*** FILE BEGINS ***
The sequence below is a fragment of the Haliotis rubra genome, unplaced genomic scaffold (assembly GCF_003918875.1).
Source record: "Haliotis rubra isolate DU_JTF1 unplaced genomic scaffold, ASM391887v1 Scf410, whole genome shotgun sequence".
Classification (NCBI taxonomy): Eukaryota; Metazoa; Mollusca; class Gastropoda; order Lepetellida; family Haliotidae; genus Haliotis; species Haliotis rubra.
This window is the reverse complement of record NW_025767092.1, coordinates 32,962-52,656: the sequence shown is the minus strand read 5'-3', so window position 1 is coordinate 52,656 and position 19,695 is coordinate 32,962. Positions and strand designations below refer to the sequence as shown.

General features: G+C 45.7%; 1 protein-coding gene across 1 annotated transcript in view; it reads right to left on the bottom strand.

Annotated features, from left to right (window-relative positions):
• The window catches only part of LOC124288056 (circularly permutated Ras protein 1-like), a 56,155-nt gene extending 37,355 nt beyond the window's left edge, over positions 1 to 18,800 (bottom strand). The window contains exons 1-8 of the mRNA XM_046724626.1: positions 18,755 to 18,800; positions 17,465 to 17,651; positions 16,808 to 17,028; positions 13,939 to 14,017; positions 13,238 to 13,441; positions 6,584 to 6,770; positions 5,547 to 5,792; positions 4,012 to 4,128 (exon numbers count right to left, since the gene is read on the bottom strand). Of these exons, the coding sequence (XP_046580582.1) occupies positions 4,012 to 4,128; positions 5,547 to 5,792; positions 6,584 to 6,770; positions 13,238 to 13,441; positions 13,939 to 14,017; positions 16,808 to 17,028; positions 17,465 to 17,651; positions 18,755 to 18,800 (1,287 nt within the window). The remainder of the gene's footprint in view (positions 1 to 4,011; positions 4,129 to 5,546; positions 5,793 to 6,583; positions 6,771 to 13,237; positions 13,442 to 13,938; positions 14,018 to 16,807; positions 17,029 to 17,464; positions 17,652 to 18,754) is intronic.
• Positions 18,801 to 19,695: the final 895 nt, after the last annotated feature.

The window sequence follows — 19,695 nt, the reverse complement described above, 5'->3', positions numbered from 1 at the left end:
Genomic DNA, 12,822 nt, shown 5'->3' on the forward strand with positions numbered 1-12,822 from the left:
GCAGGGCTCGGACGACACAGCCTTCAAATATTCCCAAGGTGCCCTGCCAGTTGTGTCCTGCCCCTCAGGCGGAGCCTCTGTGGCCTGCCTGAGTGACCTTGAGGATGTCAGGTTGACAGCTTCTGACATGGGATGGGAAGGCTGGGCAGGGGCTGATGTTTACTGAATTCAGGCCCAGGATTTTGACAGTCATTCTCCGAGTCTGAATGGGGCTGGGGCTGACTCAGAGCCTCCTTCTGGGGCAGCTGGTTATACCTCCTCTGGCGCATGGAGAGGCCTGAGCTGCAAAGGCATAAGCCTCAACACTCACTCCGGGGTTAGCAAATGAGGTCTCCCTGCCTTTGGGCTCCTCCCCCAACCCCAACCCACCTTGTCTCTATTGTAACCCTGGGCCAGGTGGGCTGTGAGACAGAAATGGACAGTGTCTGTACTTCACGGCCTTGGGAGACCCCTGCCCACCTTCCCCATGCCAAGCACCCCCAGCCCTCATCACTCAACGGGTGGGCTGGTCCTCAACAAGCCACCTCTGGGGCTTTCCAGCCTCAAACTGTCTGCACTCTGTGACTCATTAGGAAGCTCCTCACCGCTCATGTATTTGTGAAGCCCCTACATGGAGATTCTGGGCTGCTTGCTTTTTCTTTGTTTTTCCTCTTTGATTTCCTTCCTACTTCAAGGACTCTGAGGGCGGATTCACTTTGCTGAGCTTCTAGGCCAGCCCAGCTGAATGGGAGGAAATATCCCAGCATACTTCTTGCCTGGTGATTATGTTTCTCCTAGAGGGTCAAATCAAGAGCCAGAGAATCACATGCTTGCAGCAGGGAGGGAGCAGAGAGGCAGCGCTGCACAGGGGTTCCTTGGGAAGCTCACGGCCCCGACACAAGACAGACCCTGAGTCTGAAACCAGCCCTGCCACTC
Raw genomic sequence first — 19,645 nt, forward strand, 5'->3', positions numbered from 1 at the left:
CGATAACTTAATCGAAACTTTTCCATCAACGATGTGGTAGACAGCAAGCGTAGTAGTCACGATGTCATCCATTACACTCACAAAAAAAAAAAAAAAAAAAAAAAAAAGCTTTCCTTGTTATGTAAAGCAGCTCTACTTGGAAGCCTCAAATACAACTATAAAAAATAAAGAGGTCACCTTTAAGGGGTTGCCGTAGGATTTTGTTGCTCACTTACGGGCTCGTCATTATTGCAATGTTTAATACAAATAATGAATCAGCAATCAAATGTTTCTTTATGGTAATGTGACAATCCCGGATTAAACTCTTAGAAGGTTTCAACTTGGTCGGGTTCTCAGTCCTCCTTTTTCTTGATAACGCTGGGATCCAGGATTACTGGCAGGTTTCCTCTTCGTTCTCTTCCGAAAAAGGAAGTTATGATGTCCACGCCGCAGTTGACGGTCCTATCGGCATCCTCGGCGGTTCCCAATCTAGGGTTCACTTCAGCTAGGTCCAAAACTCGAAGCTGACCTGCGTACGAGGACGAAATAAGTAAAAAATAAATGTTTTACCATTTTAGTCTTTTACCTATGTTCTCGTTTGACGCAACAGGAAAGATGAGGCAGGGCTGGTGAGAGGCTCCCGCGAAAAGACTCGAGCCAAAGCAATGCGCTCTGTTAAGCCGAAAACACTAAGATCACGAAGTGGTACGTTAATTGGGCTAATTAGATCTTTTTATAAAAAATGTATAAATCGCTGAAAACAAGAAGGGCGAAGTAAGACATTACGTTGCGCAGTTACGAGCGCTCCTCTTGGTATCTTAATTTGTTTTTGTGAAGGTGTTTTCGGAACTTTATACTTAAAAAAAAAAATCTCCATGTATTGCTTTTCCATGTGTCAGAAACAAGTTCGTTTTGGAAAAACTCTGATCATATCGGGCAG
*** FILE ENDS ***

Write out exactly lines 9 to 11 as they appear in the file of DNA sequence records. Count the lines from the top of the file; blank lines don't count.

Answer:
The window sequence follows — 19,695 nt, the reverse complement described above, 5'->3', positions numbered from 1 at the left end:
Genomic DNA, 12,822 nt, shown 5'->3' on the forward strand with positions numbered 1-12,822 from the left:
GCAGGGCTCGGACGACACAGCCTTCAAATATTCCCAAGGTGCCCTGCCAGTTGTGTCCTGCCCCTCAGGCGGAGCCTCTGTGGCCTGCCTGAGTGACCTTGAGGATGTCAGGTTGACAGCTTCTGACATGGGATGGGAAGGCTGGGCAGGGGCTGATGTTTACTGAATTCAGGCCCAGGATTTTGACAGTCATTCTCCGAGTCTGAATGGGGCTGGGGCTGACTCAGAGCCTCCTTCTGGGGCAGCTGGTTATACCTCCTCTGGCGCATGGAGAGGCCTGAGCTGCAAAGGCATAAGCCTCAACACTCACTCCGGGGTTAGCAAATGAGGTCTCCCTGCCTTTGGGCTCCTCCCCCAACCCCAACCCACCTTGTCTCTATTGTAACCCTGGGCCAGGTGGGCTGTGAGACAGAAATGGACAGTGTCTGTACTTCACGGCCTTGGGAGACCCCTGCCCACCTTCCCCATGCCAAGCACCCCCAGCCCTCATCACTCAACGGGTGGGCTGGTCCTCAACAAGCCACCTCTGGGGCTTTCCAGCCTCAAACTGTCTGCACTCTGTGACTCATTAGGAAGCTCCTCACCGCTCATGTATTTGTGAAGCCCCTACATGGAGATTCTGGGCTGCTTGCTTTTTCTTTGTTTTTCCTCTTTGATTTCCTTCCTACTTCAAGGACTCTGAGGGCGGATTCACTTTGCTGAGCTTCTAGGCCAGCCCAGCTGAATGGGAGGAAATATCCCAGCATACTTCTTGCCTGGTGATTATGTTTCTCCTAGAGGGTCAAATCAAGAGCCAGAGAATCACATGCTTGCAGCAGGGAGGGAGCAGAGAGGCAGCGCTGCACAGGGGTTCCTTGGGAAGCTCACGGCCCCGACACAAGACAGACCCTGAGTCTGAAACCAGCCCTGCCACTC